At a recent meeting of the Society for Editors and Proofreaders (SfEP) West Surrey and North Hampshire local group, we spent a couple of hours talking about our favourite resources: those books and websites we turn to first when we are working. Here are some of the books I would recommend to proofreaders and editors, and to writers – and the good news is you may be able to try them all out before deciding to spend your hard-earned money.
New Hart’s Rules: The Oxford Style Guide (Oxford University Press, 2014)
New Hart’s is a handy little style guide, primarily for conventions within UK publishing. It’s thorough and straightforward, and it gives plenty of helpful examples. I used it a lot when I started out and I still have it within easy reach now. If you have a UK library card, you may be able to access New Hart’s for free (use this link and look for the PREMIUM tab).
The Chicago Manual of Style, 17th ed. (University of Chicago Press, 2017)
CMOS is probably one of the best-known style guides. It’s a treasure trove if you are working with US English and need to know US-publishing conventions. The print copy is a beast but, fortunately, you can access the same information – in a searchable format – online (a subscription is required but there is a free trial available).
The Penguin Guide to Punctuation, R.L. Trask (Penguin Reference Books, 1997)
Don’t be put off by the publication date on this one – it’s still the best book on punctuation I have come across. Trask provides clear, simple explanations, and does not assume prior knowledge. If you are worried about how to use semicolons, or don’t know a hyphen from a dash, this book is for you. You can access an online version of the guide for free via the University of Sussex (thank you to Etty of Elegant Words for that tip-off!).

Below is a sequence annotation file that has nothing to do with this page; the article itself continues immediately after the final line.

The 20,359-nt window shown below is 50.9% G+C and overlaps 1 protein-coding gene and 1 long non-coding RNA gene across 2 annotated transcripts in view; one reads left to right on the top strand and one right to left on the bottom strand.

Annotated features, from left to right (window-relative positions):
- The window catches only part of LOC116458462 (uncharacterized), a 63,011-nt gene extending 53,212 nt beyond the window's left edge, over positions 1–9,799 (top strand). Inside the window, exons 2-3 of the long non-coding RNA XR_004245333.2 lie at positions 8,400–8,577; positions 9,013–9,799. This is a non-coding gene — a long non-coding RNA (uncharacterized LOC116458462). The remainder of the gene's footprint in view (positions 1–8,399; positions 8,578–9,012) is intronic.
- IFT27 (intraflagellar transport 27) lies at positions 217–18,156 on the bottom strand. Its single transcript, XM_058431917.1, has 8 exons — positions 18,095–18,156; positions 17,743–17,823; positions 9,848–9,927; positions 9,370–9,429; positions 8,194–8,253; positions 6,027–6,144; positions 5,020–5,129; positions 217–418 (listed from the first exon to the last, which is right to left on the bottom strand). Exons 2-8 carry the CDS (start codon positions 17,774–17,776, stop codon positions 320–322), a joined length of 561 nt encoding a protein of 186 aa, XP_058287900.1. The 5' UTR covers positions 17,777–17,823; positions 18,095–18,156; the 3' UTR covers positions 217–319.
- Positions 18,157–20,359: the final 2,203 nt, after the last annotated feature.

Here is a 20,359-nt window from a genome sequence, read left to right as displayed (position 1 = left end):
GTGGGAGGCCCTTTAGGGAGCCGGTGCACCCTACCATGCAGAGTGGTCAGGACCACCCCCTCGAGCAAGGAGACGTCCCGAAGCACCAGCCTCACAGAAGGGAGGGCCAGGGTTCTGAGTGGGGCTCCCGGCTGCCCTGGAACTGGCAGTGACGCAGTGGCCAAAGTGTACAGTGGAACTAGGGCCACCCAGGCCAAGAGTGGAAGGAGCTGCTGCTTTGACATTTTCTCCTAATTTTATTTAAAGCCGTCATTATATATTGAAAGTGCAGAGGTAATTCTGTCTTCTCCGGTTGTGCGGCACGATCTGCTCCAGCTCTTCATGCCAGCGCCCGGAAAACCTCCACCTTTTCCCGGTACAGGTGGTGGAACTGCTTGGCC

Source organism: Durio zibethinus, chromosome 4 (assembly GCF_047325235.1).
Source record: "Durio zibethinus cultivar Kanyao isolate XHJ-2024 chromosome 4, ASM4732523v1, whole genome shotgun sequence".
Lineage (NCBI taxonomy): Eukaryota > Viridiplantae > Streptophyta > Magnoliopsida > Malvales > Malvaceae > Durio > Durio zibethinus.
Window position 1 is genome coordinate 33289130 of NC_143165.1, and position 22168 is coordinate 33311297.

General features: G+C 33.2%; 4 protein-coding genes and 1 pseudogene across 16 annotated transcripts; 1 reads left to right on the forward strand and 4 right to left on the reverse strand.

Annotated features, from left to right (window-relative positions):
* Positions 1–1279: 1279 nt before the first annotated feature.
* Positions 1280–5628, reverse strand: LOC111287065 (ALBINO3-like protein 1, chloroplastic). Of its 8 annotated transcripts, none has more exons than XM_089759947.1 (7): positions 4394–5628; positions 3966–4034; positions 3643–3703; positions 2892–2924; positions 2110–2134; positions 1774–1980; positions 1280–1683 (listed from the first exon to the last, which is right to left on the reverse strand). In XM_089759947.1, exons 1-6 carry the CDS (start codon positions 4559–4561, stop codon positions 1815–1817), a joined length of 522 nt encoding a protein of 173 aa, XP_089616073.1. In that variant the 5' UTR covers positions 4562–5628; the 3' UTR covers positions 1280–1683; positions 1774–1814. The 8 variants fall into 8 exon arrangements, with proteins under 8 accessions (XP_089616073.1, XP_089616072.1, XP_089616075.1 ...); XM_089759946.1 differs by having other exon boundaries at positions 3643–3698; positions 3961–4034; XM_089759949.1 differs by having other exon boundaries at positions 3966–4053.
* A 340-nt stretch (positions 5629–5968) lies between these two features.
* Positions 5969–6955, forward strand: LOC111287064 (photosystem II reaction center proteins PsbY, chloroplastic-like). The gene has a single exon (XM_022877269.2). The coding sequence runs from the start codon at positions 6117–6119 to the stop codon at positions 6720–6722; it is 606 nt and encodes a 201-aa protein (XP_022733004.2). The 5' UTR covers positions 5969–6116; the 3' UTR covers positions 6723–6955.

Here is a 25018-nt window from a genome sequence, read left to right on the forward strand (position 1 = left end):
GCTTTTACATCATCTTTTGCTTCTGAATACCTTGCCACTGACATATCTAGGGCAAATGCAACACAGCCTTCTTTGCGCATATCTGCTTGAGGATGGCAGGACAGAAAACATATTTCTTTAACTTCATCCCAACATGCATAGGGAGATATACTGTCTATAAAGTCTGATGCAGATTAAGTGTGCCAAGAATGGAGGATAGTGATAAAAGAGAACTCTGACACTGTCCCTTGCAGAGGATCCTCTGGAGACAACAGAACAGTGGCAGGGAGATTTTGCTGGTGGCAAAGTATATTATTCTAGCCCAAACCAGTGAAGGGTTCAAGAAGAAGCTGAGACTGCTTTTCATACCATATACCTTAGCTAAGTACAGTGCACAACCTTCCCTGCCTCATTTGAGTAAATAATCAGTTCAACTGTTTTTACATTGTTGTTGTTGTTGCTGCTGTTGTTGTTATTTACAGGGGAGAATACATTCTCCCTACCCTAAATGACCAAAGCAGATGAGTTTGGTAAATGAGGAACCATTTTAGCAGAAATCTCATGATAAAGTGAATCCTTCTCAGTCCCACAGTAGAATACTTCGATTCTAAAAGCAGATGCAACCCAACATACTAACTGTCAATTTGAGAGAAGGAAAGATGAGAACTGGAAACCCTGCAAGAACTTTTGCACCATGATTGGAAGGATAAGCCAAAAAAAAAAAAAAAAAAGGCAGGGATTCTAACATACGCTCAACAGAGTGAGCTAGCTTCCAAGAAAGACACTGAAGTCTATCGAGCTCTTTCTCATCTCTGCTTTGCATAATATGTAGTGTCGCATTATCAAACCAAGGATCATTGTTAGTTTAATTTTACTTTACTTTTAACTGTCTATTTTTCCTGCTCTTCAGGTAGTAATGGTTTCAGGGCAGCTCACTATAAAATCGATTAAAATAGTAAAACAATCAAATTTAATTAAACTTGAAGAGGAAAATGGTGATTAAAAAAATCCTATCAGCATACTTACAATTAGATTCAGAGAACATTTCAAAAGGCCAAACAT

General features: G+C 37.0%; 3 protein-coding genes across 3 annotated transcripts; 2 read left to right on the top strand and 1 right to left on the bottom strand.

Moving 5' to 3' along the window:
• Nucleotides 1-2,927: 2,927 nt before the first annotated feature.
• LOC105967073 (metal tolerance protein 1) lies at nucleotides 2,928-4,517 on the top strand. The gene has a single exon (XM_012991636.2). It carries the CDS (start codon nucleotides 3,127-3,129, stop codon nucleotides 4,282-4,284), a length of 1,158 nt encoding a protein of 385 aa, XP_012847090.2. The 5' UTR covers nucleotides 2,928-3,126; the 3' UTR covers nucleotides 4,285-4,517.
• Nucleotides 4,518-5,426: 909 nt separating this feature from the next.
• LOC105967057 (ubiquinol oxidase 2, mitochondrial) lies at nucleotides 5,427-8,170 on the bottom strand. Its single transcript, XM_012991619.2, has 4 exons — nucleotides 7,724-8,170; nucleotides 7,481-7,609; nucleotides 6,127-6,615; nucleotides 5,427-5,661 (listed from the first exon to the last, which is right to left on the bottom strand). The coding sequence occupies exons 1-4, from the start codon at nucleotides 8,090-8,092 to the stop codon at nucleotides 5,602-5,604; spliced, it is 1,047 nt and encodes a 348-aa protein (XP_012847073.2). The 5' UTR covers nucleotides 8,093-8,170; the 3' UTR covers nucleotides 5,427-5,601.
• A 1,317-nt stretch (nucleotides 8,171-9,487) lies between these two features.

New Oxford Dictionary for Writers & Editors: The Essential A–Z Guide to the Written Word (Oxford University Press, 2014)
This isn’t your standard dictionary – it focuses on those words and names that may cause an editor or writer difficulty. NODWE is designed with us in mind. Not sure about a spelling variation? Wondering if that term should be hyphenated? NODWE is the book you need. As with New Hart’s, it is available free online to many UK library-card holders.
Fowler’s Dictionary of Modern English Usage, ed. J. Butterfield (Oxford University Press, 2015)
I love Fowler’s. It is eminently sensible – there’s no nonsensical pedantry here. Its advice is easy to understand and international in scope. This respected authority on English usage is a bit of a tome, so if you’d like to get a sense of the book, a ‘pocket’ version is available alongside New Hart’s and NODWE.
For a slightly different take on some of my favourite work-related books and websites, check out my blog post on the resources I use as guides to style and usage.